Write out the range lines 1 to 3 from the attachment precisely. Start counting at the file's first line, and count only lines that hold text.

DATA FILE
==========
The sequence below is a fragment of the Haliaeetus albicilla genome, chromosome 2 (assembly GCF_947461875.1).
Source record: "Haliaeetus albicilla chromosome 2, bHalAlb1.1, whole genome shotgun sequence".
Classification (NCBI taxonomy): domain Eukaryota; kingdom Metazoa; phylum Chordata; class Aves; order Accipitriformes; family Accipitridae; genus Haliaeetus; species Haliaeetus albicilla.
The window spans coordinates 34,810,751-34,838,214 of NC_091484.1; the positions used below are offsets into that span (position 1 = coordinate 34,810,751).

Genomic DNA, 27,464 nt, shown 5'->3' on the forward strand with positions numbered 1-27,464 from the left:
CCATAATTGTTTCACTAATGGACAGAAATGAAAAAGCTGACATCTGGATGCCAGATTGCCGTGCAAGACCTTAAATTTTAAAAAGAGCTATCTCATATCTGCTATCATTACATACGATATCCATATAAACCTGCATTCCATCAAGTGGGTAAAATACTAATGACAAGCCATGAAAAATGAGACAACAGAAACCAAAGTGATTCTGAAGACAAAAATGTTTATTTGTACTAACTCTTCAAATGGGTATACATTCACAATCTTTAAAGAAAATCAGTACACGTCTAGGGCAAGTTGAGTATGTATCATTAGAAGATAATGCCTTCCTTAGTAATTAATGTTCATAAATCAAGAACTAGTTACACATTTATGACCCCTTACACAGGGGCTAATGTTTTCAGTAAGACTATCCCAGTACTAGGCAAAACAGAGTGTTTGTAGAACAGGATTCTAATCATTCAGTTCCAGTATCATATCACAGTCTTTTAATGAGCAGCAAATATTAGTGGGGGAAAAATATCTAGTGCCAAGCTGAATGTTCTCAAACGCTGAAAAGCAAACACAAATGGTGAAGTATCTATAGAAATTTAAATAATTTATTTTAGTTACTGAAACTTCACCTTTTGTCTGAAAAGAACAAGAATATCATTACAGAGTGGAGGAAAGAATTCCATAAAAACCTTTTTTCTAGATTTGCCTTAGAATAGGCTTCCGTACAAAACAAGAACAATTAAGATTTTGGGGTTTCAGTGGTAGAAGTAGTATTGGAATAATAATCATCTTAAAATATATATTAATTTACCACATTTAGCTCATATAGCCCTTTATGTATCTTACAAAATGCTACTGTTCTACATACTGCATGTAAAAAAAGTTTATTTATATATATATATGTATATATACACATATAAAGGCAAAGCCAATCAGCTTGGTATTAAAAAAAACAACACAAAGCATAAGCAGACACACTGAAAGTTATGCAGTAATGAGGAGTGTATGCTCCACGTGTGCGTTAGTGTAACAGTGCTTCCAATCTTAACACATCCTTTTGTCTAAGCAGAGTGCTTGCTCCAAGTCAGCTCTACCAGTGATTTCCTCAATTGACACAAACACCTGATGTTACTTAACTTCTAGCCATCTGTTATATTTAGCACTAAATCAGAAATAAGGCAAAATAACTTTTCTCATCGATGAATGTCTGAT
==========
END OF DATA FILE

The sequence below is a fragment of the Haliaeetus albicilla genome, chromosome 2 (assembly GCF_947461875.1).
Source record: "Haliaeetus albicilla chromosome 2, bHalAlb1.1, whole genome shotgun sequence".
Classification (NCBI taxonomy): domain Eukaryota; kingdom Metazoa; phylum Chordata; class Aves; order Accipitriformes; family Accipitridae; genus Haliaeetus; species Haliaeetus albicilla.